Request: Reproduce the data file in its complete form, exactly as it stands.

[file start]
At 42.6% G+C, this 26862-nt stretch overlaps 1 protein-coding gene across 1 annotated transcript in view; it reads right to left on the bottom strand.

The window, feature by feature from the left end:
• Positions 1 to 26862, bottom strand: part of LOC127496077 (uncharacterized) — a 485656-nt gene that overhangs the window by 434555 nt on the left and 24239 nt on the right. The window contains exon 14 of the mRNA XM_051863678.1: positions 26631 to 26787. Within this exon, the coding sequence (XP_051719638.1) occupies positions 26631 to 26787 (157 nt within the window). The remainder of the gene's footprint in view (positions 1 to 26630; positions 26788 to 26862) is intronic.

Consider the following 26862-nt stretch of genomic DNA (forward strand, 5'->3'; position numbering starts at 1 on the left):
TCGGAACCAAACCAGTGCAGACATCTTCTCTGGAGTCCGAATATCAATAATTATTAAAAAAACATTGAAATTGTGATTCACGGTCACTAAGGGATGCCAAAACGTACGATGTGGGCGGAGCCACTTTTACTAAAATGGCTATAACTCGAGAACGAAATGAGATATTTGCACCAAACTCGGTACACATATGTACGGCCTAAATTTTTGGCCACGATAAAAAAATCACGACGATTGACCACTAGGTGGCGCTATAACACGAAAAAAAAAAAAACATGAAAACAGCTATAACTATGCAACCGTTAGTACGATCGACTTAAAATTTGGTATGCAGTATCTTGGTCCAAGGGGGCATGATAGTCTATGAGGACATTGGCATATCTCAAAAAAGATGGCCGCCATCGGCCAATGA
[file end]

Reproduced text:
At 42.6% G+C, this 26862-nt stretch overlaps 1 protein-coding gene across 1 annotated transcript in view; it reads right to left on the bottom strand.

The window, feature by feature from the left end:
• Positions 1 to 26862, bottom strand: part of LOC127496077 (uncharacterized) — a 485656-nt gene that overhangs the window by 434555 nt on the left and 24239 nt on the right. The window contains exon 14 of the mRNA XM_051863678.1: positions 26631 to 26787. Within this exon, the coding sequence (XP_051719638.1) occupies positions 26631 to 26787 (157 nt within the window). The remainder of the gene's footprint in view (positions 1 to 26630; positions 26788 to 26862) is intronic.

Consider the following 26862-nt stretch of genomic DNA (forward strand, 5'->3'; position numbering starts at 1 on the left):
TCGGAACCAAACCAGTGCAGACATCTTCTCTGGAGTCCGAATATCAATAATTATTAAAAAAACATTGAAATTGTGATTCACGGTCACTAAGGGATGCCAAAACGTACGATGTGGGCGGAGCCACTTTTACTAAAATGGCTATAACTCGAGAACGAAATGAGATATTTGCACCAAACTCGGTACACATATGTACGGCCTAAATTTTTGGCCACGATAAAAAAATCACGACGATTGACCACTAGGTGGCGCTATAACACGAAAAAAAAAAAAACATGAAAACAGCTATAACTATGCAACCGTTAGTACGATCGACTTAAAATTTGGTATGCAGTATCTTGGTCCAAGGGGGCATGATAGTCTATGAGGACATTGGCATATCTCAAAAAAGATGGCCGCCATCGGCCAATGA